Emily of New Moon by L.M. Montgomery

Jul 16, 2012

I remembered only two things from my first reading of this book: 1) Emily's cold nights in bed with her austere Aunt Elizabeth and 2) cutting bangs for herself against Aunt Elizabeth's wishes. Now, after having read it a second time, I find it amusing that those were the two things that stuck with me. They are not particularly important to the plot, and even as I was reading it, nothing else stirred or came forward in my memory...not even the mystery surrounding Ilse's mother or Aunt Elizabeth and Emily's relationship eventually coming to a head. Memory truly is a sporadic and flighty thing.

When the story begins, Emily's father is dying of consumption. After he dies (I don't consider that a spoiler since it happened in the first 20 pages), Emily is sent to live with her proud, tradition-loving Murray relatives. Between Aunt Elizabeth's stern dislike, Aunt Laura's sweet and sensitive concern, and Cousin Jimmy's unquestioning love, Emily finds plenty of material to write about on any scrap of paper she can find. (Aunt Elizabeth doesn't believe in having too much paper around.) And then to spice things up, there's also a visit to the unconventional Aunt Nancy, a near-tragic fall down a deep ravine, and a disturbing scandal surrounding the disappearance of Emily's best friend's mother.

Of course I couldn't read this book and not compare Emily to my beloved Anne Shirley. There are three Emily books, and I only ever read this one, whereas I read the entire Anne series plus several re-reads, so it is only natural I suppose that I would be more attached to Anne. That said, Emily is very easy to love and shows some definite similarities to Anne: a  strong, and sometimes overactive, imagination, orphaned, and a desire to write and create. But where Anne is dramatic and emotional, Emily is dependable and somewhat defiant. Anne can fly into a quick temper, but Emily's emotions seem to run a little deeper and last a little longer. And although Emily loves to hear the Wind Woman outside her window, she doesn't give luscious and charming names to every flower and brook the way Anne does. I don't think Emily could ever replace Anne for me, but I'd still take her as a friend.

In true L.M. Montgomery fashion, the story is full of delightful descriptions and memorable characters. I especially love her minor characters...those ones that flit in and out of the story but that leave a marked impression because they are so brilliantly described. Take Father Cassidy, for example. He takes part in just one chapter (save for a couple of brief references later on), but I couldn't forget him because of this image: "Emily thought he looked just like a big nut--a big, brown, wholesome nut." It's not flattering, but it's also not unflattering. It simple and perfect. In addition to that though, Father Cassidy is memorable because he has a distinctive voice ("Don't be afraid of the B'y. He eats tender little Protestants sometimes, but he never meddles with leprechauns.") and he encourages Emily in her talents. I won't bore you with analyzing every single minor character, but just know that Montgomery is just as vivid with all her characters.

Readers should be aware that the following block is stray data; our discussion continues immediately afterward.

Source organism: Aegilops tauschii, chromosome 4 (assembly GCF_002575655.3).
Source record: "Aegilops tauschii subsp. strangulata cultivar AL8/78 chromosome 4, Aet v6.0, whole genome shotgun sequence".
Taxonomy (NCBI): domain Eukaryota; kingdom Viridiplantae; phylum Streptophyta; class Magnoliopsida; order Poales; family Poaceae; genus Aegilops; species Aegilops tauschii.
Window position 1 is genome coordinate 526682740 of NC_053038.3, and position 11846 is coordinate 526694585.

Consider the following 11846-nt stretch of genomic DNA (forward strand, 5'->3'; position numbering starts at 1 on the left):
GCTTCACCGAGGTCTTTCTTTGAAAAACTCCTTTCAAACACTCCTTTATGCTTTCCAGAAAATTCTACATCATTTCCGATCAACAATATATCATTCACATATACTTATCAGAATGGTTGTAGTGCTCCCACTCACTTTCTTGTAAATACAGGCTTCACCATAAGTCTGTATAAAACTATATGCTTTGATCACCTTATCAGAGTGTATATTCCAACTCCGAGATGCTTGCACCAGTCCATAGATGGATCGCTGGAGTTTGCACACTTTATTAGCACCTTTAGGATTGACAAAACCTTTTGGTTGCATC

Oh, and she has such a wry sense of humor. For example, after Aunt Laura piteously asks Emily what she was thinking, Aunt Elizabeth advises sarcastically, "I think it will be better if you do not ask that child what she is thinking of." I think I used to miss a lot of the subtle humor when I read these books as a child, but now it is another reason why I love L.M. Montgomery so much.

And she also has some great one-liners...those times where she says just the right thing in just a few words. Take this description about Cousin Jimmy, who lives with Aunt Laura and Aunt Elizabeth because he fell in a well when he was a boy and was never the same since: "Whatever was missing, it wasn't his heart." Doesn't that just make you love Cousin Jimmy? And you haven't even read the book!

One last thing that I loved about this book were the chapters that were composed entirely of Emily's letters to her father. In these sections, the writing switches to first-person by Emily, where we get an inside look into how she feels about life and certain events/people. I loved having most of the book told in third-person with the occasional snippets told in first-person. Seeing Emily's character from two angles and perspectives really fleshed her out for me and made her more real.

This was just a wonderful summer read. Since I never read Emily Climbs or Emily's Quest, I'm looking forward to finishing the Emily trilogy.


  1. I've never read the Emily books, but they are high on my list. I've been re-reading the Anne books for the last two years or so and I love them so much. I'm right in the middle of Rilla right now and I'm dreading the fact that the series will be over soon. At least I have Emily as a back up!

  2. I agree. Anne is definitely my favorite but I've enjoyed reading the Emily books a few times as well. The whole set has similarities to Anne's story. It made me appreciate the good in Anne and Emily more. My next favorite book of Montgomery's was The Blue Castle. It's very different from Anne and Emily.


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